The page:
The Egyptian Initiative for Personal Rights and the feminist global alliance Realizing Sexual and Reproductive Justice (RESURJ) call on the Egyptian government to amend the abortion law and to ratify the protocol on the rights of women in Africa. The Maputo Protocol of the African Charter on Human and Peoples’ Rights guarantees safe medical abortions for women whose lives or health are endangered by the continuation of the pregnancy, and where the pregnancy is a result of rape or incest (Article 14, Paragraph 2C).1
EIPR and RESURJ note that Egypt has not signed the protocol, adopted by the African Union General Assembly in 2003. Apart from Egypt, the only other members of the African Union that have neither signed nor ratified the protocol are Tunisia and Botswana.
The two thus renew their call for the Egyptian parliament to amend the law in order to guarantee women’s access to safe abortion in cases where pregnancy constitutes a threat to the woman’s life or health, or if the pregnancy is the result of rape or incest.
Egyptian law pertaining to abortion is among the most restrictive worldwide, as it criminalizes abortion and stipulates imprisonment for women who intentionally abort.2 This is despite repeated attempts by civil society organizations, as well as activists and former MPs, to amend the law. Several human rights bodies have issued clear recommendations urging the government to amend legislation to allow access to abortion for women whose life or health is threatened or whose pregnancy is the result of rape or incest, and to annul all punitive measures against women seeking abortions.3 However, the Egyptian government persists in violating women’s rights and harming their health and well-being.
The current legal framework also discriminates against women in multiple ways. EIPR and RESURJ assert that amending the Egyptian Penal Code on abortion is in essence a matter of social equality.
While women who have the money — and access to information — can often access relatively safe abortion despite its criminalization, this is not true of their poorer counterparts especially girls living on the street, domestic workers, refugees and those with disabilities. These women, many of them the survivors of rape, are unable to access safe abortions in the appropriate time and often resort to desperate and life-threatening measures, such as inserting a sharp object into the vagina or ingesting traditional concoctions.
That the physicians’ Code of Ethics permits doctors to conduct an abortion in cases where the life or health of the woman are endangered is insufficient. It leaves women with no guarantee of access to safe abortions, and at the mercy of doctors, pharmacists and hospitals who often refuse to provide them with assistance, or may ask for a religious opinion (fatwa) allowing the abortion before the physician performs it. Some doctors request money or sexual favors in exchange for performing an abortion.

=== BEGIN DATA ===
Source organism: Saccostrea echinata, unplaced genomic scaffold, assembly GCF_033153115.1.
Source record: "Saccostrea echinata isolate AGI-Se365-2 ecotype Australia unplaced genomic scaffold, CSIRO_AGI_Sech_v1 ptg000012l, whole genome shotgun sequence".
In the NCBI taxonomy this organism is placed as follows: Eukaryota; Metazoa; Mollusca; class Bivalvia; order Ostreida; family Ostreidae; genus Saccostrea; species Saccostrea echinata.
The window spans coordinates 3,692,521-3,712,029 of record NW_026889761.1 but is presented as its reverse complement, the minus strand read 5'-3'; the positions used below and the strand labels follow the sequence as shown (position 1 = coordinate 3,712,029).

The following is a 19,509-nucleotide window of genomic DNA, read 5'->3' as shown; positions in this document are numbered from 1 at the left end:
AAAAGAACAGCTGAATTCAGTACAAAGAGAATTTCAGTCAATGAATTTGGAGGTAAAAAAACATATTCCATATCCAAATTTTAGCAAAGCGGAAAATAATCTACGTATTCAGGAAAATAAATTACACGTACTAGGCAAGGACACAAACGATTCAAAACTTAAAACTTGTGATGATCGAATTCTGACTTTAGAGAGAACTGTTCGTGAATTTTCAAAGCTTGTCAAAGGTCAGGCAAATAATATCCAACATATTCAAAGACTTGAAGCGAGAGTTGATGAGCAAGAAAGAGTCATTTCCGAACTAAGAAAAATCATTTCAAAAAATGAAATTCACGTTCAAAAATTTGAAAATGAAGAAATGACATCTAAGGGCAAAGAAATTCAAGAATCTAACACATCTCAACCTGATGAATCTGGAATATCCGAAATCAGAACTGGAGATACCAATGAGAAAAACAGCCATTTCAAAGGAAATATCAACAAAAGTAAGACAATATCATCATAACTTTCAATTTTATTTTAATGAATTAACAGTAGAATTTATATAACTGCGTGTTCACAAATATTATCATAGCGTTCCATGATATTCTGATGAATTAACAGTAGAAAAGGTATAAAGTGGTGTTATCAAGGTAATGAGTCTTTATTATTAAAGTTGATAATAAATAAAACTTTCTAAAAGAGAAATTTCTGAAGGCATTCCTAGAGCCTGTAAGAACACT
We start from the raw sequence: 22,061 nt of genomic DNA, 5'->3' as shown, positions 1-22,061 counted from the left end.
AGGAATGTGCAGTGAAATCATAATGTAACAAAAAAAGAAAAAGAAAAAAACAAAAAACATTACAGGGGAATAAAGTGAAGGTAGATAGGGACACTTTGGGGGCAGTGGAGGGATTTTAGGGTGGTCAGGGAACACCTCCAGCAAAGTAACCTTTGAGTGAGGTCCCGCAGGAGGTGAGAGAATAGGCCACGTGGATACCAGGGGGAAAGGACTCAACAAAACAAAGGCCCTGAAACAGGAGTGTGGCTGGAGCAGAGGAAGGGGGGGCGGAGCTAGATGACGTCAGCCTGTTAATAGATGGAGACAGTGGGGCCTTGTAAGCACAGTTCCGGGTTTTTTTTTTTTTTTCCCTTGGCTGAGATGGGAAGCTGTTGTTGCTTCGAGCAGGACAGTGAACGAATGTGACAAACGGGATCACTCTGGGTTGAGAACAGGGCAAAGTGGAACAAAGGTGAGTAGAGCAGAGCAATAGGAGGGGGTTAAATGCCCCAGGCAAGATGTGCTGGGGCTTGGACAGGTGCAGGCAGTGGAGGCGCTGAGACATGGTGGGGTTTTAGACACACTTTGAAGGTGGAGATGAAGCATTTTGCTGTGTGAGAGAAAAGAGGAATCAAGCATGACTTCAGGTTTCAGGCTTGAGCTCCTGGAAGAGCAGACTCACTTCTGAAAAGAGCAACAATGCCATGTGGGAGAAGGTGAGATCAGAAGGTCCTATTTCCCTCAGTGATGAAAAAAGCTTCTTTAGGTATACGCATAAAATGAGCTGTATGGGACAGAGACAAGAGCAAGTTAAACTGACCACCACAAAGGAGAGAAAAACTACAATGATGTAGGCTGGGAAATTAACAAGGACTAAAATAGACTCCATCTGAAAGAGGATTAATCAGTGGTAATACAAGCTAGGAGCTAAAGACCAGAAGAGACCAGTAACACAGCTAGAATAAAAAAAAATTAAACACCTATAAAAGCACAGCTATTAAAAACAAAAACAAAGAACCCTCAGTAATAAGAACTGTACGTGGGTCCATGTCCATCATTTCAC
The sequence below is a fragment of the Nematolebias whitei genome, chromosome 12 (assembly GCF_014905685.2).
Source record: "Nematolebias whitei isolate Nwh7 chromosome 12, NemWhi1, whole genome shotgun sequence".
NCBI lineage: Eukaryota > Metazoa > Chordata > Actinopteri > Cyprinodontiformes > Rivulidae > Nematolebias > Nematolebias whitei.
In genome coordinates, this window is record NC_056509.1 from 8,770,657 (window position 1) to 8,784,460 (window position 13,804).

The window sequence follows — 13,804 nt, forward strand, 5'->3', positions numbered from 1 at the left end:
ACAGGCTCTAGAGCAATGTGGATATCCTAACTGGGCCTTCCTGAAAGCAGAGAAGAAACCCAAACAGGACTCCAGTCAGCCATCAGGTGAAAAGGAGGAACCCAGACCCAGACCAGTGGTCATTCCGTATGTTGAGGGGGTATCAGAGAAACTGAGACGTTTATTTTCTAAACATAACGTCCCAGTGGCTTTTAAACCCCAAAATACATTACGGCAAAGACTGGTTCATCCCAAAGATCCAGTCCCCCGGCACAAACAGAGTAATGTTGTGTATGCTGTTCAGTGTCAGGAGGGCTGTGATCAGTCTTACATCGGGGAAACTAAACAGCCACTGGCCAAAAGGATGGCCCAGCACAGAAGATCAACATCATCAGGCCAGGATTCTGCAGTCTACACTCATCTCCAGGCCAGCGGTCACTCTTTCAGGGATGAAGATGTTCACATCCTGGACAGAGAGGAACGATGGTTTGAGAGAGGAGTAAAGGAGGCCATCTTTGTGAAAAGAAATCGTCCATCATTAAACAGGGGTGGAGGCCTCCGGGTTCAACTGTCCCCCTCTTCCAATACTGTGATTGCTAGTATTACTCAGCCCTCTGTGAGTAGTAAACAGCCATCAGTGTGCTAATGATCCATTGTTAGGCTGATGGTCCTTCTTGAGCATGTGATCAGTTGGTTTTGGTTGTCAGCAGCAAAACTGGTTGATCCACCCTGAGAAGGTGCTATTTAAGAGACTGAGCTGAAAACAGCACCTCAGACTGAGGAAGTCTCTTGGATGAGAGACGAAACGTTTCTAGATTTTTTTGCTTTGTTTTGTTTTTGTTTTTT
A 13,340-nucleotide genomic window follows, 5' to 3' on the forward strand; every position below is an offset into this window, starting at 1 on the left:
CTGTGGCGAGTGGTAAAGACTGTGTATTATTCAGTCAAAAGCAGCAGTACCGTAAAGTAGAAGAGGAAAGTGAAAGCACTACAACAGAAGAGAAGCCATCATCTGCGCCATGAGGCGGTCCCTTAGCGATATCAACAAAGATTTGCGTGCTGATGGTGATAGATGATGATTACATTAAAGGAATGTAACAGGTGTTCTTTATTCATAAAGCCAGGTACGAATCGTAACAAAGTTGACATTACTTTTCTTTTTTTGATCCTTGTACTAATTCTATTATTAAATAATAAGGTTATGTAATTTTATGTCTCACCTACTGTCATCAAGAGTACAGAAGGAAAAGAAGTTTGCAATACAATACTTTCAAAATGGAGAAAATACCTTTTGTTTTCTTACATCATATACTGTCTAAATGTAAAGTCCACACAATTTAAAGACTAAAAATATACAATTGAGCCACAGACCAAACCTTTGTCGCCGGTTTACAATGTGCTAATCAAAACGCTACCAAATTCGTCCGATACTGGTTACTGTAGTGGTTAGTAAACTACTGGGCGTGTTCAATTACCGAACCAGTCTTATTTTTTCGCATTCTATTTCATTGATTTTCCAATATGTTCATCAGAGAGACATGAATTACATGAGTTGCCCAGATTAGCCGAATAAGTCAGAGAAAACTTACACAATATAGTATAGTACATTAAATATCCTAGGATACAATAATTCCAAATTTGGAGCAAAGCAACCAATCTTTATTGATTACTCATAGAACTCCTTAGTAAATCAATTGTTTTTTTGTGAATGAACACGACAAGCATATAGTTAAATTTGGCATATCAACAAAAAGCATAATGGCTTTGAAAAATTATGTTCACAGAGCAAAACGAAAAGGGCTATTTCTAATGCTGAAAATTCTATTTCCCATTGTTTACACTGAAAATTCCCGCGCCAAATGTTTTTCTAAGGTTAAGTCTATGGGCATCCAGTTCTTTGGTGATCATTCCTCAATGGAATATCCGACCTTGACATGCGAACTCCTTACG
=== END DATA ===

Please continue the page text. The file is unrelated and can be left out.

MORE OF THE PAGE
We publish the stories of women and their experiences of unsafe abortions or being unable to access abortions at all. These testimonies shed light on the hardships that women face are not reducible simply to their being women, but are linked to the multiple levels of discrimination and marginalization that they face.
Summary of the Maputo Protocol:
The Maputo Protocol consists of 32 articles and is considered one of the most progressive documents on women’s rights. Its provisions span personal, economic, civic and political rights, including health and reproduction, harmful traditional practices, non-discrimination, education and the right to participation. The comprehensive document also takes account of other rights such as the right to peace and the right to a positive cultural environment.
1 Article 14 – Health and reproductive rights
1. States Parties shall ensure that the right to health of women, including sexual and reproductive health is respected and promoted. This includes:
a) the right to control their fertility;
b) the right to decide whether to have children, the number of children and the spacing of children;
c) the right to choose any method of contraception;
d) the right to self protection and to be protected against sexually transmitted infections, including HIV/AIDS;